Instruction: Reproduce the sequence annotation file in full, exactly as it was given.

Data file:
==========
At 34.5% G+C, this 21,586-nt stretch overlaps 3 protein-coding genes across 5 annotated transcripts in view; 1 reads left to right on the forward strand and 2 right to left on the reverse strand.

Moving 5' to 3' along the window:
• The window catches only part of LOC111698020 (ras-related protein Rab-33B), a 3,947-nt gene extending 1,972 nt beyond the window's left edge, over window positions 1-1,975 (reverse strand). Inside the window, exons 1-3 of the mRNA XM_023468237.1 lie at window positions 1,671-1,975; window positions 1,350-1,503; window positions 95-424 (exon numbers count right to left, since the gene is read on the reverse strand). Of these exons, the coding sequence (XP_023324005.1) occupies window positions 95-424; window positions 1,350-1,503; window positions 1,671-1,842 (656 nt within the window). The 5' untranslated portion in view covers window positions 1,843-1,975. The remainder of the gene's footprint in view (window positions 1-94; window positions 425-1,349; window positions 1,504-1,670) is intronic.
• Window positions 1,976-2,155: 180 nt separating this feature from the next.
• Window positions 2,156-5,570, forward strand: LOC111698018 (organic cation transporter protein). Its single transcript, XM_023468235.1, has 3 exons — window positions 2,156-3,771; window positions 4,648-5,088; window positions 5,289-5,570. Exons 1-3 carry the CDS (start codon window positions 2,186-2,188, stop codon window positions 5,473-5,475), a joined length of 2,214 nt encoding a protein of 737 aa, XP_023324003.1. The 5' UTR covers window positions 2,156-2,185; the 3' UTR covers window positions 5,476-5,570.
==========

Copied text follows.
At 34.5% G+C, this 21,586-nt stretch overlaps 3 protein-coding genes across 5 annotated transcripts in view; 1 reads left to right on the forward strand and 2 right to left on the reverse strand.

Moving 5' to 3' along the window:
• The window catches only part of LOC111698020 (ras-related protein Rab-33B), a 3,947-nt gene extending 1,972 nt beyond the window's left edge, over window positions 1-1,975 (reverse strand). Inside the window, exons 1-3 of the mRNA XM_023468237.1 lie at window positions 1,671-1,975; window positions 1,350-1,503; window positions 95-424 (exon numbers count right to left, since the gene is read on the reverse strand). Of these exons, the coding sequence (XP_023324005.1) occupies window positions 95-424; window positions 1,350-1,503; window positions 1,671-1,842 (656 nt within the window). The 5' untranslated portion in view covers window positions 1,843-1,975. The remainder of the gene's footprint in view (window positions 1-94; window positions 425-1,349; window positions 1,504-1,670) is intronic.
• Window positions 1,976-2,155: 180 nt separating this feature from the next.
• Window positions 2,156-5,570, forward strand: LOC111698018 (organic cation transporter protein). Its single transcript, XM_023468235.1, has 3 exons — window positions 2,156-3,771; window positions 4,648-5,088; window positions 5,289-5,570. Exons 1-3 carry the CDS (start codon window positions 2,186-2,188, stop codon window positions 5,473-5,475), a joined length of 2,214 nt encoding a protein of 737 aa, XP_023324003.1. The 5' UTR covers window positions 2,156-2,185; the 3' UTR covers window positions 5,476-5,570.